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Canola topping wheat in Canada

Updated: 03/09/2012 @ 8:10am

A sea of yellow is anticipated this spring across Canada as producers continue to be mesmerized by the attractive financial returns of growing canola.

The magnitude of the interest in growing canola could result in wheat being surpassed as the country's top crop for the first time ever in history.

All the economic indicators are pointing toward farmers in western Canada looking at planting a significant area of canola in spring 2012, Mike Jubinville, an analyst with ProFarmer Canada in Winnipeg, Manitoba, said. He said cropping indicators are putting canola into the top three crops being considered by farmers.

Industry participants, based on conditions heading into the spring, are estimating farmers will seed anywhere from 19.0 million to 22.0 million acres of canola, establishing a new record. In 2011, a record 18.862 million acres of canola were planted in Canada.

"There is no doubt that canola remains a favourite cropping alternative among Canadian farmers," Ron Frost, an analyst with Frost Forecast Consulting of Calgary, Alberta, said.

In conversation with producers in northern Alberta, who farm anywhere from 3,000 to 6,000 acres of farmland each, Frost said there was strong consideration by those individuals to plant 100% canola on that acreage. Typically, farmers with that kind of farm land diversify crops to cover variances in the market.

Frost said his personal estimate for canola area in Canada was in the range of 19.34 million acres. In late February, the market-analysis division of Agriculture Canada forecast Canadian canola area would come in at 19.768 million acres.

Jubinville, meanwhile, said canola plantings this spring would fall into the range of 19.0 million to 20.0 million acres. However, he too has heard the rumblings of seeded area to canola being as high as 22.0 million acres.

"The amount of area that will be planted to canola in Canada in 2012 could also conceivably push above Europe's traditional rapeseed acreage that is generally in the 20 million acre range," Jubinville said.

More than 20 million acres of canola would mark the first time ever that seeded area to canola in Canada exceeded that of Europe. Due to poor planting conditions, some suspect Europe's rapeseed area will be hard-pressed to top 18 million acres this year.

"The need to produce a large canola crop in Canada is certainly there," Frost said, pointing to record domestic usage and strong demand from the export sector. The reduced rapeseed potential from Europe only will add to the need for Canada to increase canola production.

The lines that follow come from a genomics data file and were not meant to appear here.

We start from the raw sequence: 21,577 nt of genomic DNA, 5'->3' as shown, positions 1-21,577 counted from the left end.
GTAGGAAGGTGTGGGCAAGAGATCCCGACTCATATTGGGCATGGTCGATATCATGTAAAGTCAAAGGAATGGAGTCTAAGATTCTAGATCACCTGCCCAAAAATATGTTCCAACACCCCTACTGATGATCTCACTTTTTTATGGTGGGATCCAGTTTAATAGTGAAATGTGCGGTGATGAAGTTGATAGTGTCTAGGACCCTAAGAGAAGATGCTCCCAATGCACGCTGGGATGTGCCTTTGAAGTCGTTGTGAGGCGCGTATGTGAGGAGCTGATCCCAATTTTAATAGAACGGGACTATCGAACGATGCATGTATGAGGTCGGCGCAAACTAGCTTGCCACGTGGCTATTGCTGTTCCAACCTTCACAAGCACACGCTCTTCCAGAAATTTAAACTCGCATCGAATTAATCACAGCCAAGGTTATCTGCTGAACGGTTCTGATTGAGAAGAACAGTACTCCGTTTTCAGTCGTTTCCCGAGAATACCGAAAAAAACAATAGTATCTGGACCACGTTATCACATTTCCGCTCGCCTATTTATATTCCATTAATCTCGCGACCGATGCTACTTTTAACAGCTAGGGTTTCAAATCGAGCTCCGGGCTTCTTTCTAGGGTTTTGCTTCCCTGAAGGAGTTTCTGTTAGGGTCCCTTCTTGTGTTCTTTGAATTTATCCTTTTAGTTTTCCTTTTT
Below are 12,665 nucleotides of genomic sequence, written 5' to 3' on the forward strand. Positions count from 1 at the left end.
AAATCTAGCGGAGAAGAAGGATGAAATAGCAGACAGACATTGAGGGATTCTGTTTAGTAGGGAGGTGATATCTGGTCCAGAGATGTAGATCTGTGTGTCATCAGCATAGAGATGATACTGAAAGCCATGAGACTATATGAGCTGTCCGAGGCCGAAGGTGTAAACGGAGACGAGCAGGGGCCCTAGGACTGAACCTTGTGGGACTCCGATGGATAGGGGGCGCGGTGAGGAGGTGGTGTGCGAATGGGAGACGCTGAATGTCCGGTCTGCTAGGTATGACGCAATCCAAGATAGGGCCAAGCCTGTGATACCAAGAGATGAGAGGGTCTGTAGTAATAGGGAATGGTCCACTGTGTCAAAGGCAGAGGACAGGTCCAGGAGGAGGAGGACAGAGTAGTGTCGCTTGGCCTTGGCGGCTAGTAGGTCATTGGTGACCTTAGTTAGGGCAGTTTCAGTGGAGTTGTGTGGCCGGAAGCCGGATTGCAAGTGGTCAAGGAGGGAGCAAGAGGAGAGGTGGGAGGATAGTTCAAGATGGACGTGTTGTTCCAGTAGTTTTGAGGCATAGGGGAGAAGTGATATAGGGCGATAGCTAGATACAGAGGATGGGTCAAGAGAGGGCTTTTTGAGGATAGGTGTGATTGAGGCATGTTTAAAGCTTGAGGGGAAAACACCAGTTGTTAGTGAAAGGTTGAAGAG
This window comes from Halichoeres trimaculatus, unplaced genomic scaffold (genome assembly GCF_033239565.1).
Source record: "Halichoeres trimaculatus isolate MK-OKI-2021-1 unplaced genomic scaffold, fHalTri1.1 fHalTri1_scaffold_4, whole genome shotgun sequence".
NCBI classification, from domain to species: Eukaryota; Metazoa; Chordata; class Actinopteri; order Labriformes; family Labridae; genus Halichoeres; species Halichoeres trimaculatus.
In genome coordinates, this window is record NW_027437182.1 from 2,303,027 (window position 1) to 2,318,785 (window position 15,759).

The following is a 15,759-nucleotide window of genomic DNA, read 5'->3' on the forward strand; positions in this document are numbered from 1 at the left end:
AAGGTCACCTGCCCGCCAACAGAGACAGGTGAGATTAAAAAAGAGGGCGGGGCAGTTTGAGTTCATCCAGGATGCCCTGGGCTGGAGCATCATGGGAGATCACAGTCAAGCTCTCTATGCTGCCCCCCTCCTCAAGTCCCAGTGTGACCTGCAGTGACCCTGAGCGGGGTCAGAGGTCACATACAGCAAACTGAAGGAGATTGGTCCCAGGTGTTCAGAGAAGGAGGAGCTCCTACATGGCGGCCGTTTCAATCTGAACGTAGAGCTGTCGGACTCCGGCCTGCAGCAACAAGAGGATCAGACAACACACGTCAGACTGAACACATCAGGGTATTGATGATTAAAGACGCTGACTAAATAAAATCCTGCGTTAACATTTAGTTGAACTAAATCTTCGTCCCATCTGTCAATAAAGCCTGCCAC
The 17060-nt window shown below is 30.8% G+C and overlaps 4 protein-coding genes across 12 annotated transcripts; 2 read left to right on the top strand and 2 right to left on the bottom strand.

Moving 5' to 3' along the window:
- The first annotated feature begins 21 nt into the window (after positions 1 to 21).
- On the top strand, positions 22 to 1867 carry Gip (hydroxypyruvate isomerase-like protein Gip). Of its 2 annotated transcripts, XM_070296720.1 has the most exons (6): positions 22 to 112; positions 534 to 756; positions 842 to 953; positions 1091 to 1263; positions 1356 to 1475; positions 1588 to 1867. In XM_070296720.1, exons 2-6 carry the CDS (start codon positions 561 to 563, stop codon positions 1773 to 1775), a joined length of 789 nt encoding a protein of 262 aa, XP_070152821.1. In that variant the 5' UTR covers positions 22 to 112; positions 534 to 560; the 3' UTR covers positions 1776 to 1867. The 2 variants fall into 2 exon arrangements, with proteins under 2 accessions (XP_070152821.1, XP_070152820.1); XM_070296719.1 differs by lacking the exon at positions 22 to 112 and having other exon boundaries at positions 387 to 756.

Agriculture Canada, with its 19.768 million acre forecast, is expecting canola production in 2012-13 to hit a record 15.0 million tonnes, which would be up 6% from the record 14.165 million produced in 2011-12.

Canadian Grain Commission statistics reveal Canada has exported 5.15 million tonnes of canola as of mid-February in the 2011-12 season, which compares with 3.95 million at the same point the previous year. That is a record pace, and could easily contribute to drawing stocks down below the one million tonne level by the time 2012 production starts to become available.

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Northern Alberta 03/08/2012 @ 11:09pm As a Northern Alberta producer, I really don't put much stock into the idea that very many guys are considering seeding all of their acres to canola. Oat acres are certainly going to drop as its currently not price competitive with the other major crops, I think wheat acres will drop a little due to the uncertainty with the demise of the wheat board and the lack of clarity in contracts for wheat in the coming crop year, pea acres will climb as will canola. That said I don't know a single producer in my area, myself included who is considering 100% canola; rotations here have already been pushed to the limit and many producers have experienced canola on canola crop wrecks in the past. If wheat was two dollars yes it would be a sea of yellow, but with pea prices strong, and with cereals having alot of potential if a crop problem developes somewhere in the world most guys are sticking to rotations. At least thats the sense I'm getting.

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John Walter Re: Re: Northern Alberta 03/13/2012 @ 2:09pm Anthony: Thanks much for the good comments. You inspired me to write a follow-up piece to this story: http://www.agriculture.com/news/crops/sea-of-yellow-rising-on-prairies_2-ar22909 Good luck with your planting this spring! -- John Walter

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